Polymyositis (PM) is a form of myositis – a rare disease that causes muscle weakness and inflammation in adults.
What is polymyositis?
Polymyositis (PM) is a rare disease that causes chronic muscle inflammation and weakness. It affects the muscles and connective tissues of the body, and sometimes the joints too.
The main symptoms are weakness and inflammation of the muscles (‘poly’ means many, ‘myo’ means muscle, and ‘itis’ means inflammation). The muscular weakness may be progressive and can be severely disabling.
Who gets polymyositis and at what age?
Polymyositis can affect people of any age and gender. It affects about twice as many females as males.
What causes polymyositis?
We do not know what causes polymyositis. Like all types of myositis, it is thought to be down to a number of factors both genetic and environmental, and nothing a particular individual has done themselves. Many doctors and researchers worldwide are looking into the cause of myositis.
Most think that myositis is an autoimmune disease. This means that the disease is a result of a defect in the immune system, which is the body’s natural defence against disease. In healthy people, the immune system fights infection by producing substances to attack bacteria and viruses. In people with an autoimmune disease, the defect causes the immune system to turn against the body and attack it’s own tissues, blood vessels, fibres or joints.
Others feel myositis may be started by a virus or the combination of a viral infection and defective immune system.
What are the symptoms of polymyositis?
The main symptoms of polymyositis are weak and painful muscles, tiredness and feelings of depression. Some people may also have joint pains.
Some may have the disease for months or even years before it is realised, but most notice within weeks if they have developed muscular weakness.
Weak and tender/painful muscles
The large muscles about the hips and shoulders are usually the first to be affected and may feel tender and weak. This is caused by the swelling of the blood vessels in the muscles (vasculitis).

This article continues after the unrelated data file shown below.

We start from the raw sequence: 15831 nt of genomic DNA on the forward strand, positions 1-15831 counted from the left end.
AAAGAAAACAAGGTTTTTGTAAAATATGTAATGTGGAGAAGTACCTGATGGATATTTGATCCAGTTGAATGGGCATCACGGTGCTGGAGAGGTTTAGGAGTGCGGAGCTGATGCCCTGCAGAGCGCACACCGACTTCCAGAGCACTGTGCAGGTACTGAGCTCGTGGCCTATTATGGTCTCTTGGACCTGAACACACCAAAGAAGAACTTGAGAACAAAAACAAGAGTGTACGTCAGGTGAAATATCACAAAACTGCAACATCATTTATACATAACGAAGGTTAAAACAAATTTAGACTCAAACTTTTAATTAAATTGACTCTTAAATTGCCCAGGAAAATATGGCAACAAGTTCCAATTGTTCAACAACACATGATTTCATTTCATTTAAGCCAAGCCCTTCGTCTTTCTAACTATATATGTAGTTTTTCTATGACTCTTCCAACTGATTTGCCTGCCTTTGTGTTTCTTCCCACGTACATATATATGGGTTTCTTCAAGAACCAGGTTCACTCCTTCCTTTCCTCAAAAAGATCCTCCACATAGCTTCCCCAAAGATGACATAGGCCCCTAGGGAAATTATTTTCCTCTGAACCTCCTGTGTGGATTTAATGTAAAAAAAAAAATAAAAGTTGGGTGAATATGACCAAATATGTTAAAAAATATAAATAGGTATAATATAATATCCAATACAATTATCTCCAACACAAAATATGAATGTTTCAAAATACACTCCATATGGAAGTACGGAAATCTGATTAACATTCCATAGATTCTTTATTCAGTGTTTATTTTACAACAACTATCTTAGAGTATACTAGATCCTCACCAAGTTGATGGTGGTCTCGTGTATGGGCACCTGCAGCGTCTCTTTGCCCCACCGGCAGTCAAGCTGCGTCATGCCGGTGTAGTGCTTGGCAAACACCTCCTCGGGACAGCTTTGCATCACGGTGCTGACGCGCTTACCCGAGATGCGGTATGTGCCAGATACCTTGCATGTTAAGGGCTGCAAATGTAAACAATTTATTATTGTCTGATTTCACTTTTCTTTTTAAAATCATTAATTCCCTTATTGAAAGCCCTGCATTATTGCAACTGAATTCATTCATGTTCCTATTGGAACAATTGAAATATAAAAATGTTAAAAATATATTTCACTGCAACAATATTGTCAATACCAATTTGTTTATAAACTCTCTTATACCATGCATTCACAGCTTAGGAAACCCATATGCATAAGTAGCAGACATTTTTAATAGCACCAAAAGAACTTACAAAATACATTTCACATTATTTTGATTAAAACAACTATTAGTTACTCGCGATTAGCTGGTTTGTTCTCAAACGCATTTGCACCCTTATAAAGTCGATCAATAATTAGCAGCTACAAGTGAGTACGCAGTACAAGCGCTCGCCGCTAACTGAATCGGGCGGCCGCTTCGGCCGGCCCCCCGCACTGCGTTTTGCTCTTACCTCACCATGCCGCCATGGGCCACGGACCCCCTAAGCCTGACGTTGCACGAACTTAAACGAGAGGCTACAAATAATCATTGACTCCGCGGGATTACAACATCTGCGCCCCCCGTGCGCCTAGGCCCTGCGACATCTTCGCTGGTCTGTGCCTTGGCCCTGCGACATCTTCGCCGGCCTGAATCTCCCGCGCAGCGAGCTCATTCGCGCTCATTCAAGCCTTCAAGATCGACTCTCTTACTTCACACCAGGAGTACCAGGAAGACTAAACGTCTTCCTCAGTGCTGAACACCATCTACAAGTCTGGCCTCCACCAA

The weakness results in difficulty in walking, lifting arms and getting up from the sitting and lying down positions. There may even be some trouble in swallowing and the voice may become nasal or deeper in quality.
Other muscles sometimes affected are those in the neck, making it difficult to raise the head when lying down.
Feelings of depression
Depression and a general feeling of unhappiness is very noticeable and can be an indication of the disease before any sign of muscle weakness.
Other possible symptoms of the illnesses include fever and weight loss.
How is polymyositis different from other types of myositis?
Polymyositis, while defined as an inflammation of the muscles, can also be a feature of a more general autoimmune illness such as systemic lupus erythematosus, scleroderma or even rheumatoid arthritis.
A few people have an extreme sensitivity and reaction to cold called Raynaud’s phenomenon which is most often felt in the fingers and toes and is caused by a spasm of the blood vessels.
This reduces blood flow and turns the fingers and toes white, then gradually to blue. They may also feel numb and may develop shiny red areas around and under the nails. In this situation it is very important to keep hands and feet warm.
Can I catch polymyositis from other people?
No, there is no evidence to suggest that polymyositis can be transmitted to other people as an infection. The disease is also not inherited and as yet there is no way one can predict who in the general population will be affected.